Meteoric conductor, in her Grant Park debut, another happy surprise in a summer of them
Review: Dazzling concert with Eun Sun Kim, new music director of
San Francisco Opera, exemplifies series that’s free to picnickers.
By Lawrence B. Johnson
Can something that’s free qualify as a bargain? In the case of the Grant Park Music Festival, which is free all summer to the legion of picnickers who flood the sprawling green beyond Pritzker Pavilion, those serenades sometimes exceed the pedestrian notion of bargain. Sometimes the occasion is more like an opportunity beyond price. Witness conductor Eun Sun Kim’s thrilling, indeed mind-altering and game-changing account of Dvořák’s “New World” Symphony with the Grant Park Festival Orchestra on July 23.
Observing the 41-year-old Kim, recently appointed music director of the San Francisco Opera and principal guest conductor of the Houston Grand Opera, and hearing what she got from this festival orchestra, created an image in my mind of watching Mozart at play. Here was a musician complete in every way, a natural, an absolute authority, conscious of every structural detail, but also wonderfully expressive, spontaneous and joyful.
Those two high-profile gigs I mentioned, in San Francisco and Houston, were both awarded on the basis of just an appearance or two. To catch Kim on the podium is to understand how such great confidence could be placed in her mastery on so little evidence. Her approach to so well-worn a staple as the “New World” Symphony left just one question: How soon can the Chicago Symphony schedule Kim’s debut at Orchestra Hall?
But Chicago already is promised a second look at the young South Korean conductor: Kim makes her Lyric Opera debut in January 2022 with Puccini’s “Tosca,” the same work with which she makes her formal bow as music director of the San Francisco Opera this September. Indeed, Kim has come up the old-school way — via the opera pit. And it shows in her unfailing attention to line, in her sure sense of instrumental voicing and in her supple way with phrase length and rhythm. While she is clearly well schooled (her advanced training was in Stuttgart), she just as certainly possesses an innate musical brilliance and poetic empathy that cannot be taught. Over the next decades, this supremely gifted conductor is going to be a huge presence on the world’s biggest stages.
That head-turning event capped quite a run of concerts at the Grant Park Music Festival. Summer after summer, music director Carlos Kalmar offers up a zesty, fresh musical mix that’s likely to expand the experience and even stretch the ears of many listeners. And yet the crowds keep showing up, blankets and coolers and collapsible chairs in tow. It’s remarkable and exhilarating to see that grand throng convene to hear whatever Kalmar thinks might be interesting.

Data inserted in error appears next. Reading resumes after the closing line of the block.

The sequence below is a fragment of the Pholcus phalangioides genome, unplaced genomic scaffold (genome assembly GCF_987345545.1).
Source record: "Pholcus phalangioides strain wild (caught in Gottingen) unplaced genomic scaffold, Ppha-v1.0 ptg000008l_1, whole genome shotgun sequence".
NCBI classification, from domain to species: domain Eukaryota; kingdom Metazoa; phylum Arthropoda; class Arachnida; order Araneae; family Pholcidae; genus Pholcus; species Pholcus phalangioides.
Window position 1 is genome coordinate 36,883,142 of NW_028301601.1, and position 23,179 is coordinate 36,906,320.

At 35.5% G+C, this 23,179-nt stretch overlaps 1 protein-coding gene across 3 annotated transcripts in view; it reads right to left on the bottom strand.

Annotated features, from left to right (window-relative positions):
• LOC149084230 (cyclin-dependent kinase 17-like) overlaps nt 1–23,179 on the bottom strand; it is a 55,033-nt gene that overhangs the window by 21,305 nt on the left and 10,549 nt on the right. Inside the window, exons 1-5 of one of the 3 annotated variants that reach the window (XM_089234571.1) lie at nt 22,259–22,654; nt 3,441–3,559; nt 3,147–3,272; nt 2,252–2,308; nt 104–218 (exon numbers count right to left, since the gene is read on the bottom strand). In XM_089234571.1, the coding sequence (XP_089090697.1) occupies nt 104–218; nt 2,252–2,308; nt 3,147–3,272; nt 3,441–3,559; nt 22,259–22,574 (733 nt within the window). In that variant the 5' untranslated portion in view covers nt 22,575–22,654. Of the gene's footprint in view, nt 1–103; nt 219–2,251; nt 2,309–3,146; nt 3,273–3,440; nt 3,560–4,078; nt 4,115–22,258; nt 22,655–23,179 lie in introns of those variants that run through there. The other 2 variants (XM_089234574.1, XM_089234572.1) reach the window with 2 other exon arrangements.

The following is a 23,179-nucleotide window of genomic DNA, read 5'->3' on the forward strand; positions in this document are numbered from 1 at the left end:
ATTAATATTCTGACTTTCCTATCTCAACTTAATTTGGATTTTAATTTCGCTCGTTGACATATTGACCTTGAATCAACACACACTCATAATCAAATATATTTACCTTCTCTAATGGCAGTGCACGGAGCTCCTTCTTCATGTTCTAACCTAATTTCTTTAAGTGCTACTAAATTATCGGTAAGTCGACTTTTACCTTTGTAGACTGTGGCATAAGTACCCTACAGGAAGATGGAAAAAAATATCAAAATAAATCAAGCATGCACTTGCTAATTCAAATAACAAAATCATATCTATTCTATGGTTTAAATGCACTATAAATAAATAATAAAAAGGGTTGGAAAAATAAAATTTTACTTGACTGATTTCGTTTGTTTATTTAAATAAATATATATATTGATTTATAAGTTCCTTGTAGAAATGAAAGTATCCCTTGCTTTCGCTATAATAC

A couple of days before Kim’s concerts, it was Bruckner’s Mass in E minor on a program that showcased the festival’s excellent chorus. Bruckner, known better by far for his grandiose symphonies, those majestic cathedrals in sound, set his Mass in E minor with the novel accompaniment of what is essentially a brass band augmented by a small complement of woodwinds. Kalmar conducted a chorus prepared by Christopher Bell, and the result was a performance of the 45-minute work that captured both the music’s lustrous warmth and its familiar Brucknerian magnificence.
In addition, the chorus offered an eloquent performance of British composer Jonathan Dove’s finely drawn song-cycle “The Passing of the Year” (2000), which employs verses by several English poets commenting not just on the cycle of the year, but on the progression of life itself. The concert also included an impressively bold setting of Psalm 24 (“The earth is the Lord’s”) written in 1916 by Lil Boulanger, the short-lived younger sister of the famous musical pedagogue Nadia Boulanger. I
LIkewise typical of Kalmar’s adventures in programming was the Viola Concerto by Margaret Brouwer, a native of Ann Arbor, MIch., now 81 years old, performed July 16 on a bill with Sibelius’ Fifth Symphony. Brouwer’s concisely written yet ethereal concerto, premiered in 2010, offered another splendid example of substantive, first-rate music that doesn’t show up very often in concert halls. Deceptively demanding in its glorious, inward-looking flights, the Viola Concerto was magic in the hands of soloist Masumi Per Rostad.
The Grant Park Music Festival continues July 28 at 6:30 p.m. when Kalmar returns to the podium for a concert capped by Saint-Saëns’ Symphony No. 2. Not the famous Third (“Organ”) Symphony. Nobody programs the Second Symphony, maybe not even in Paris. That’s what I’m talking about.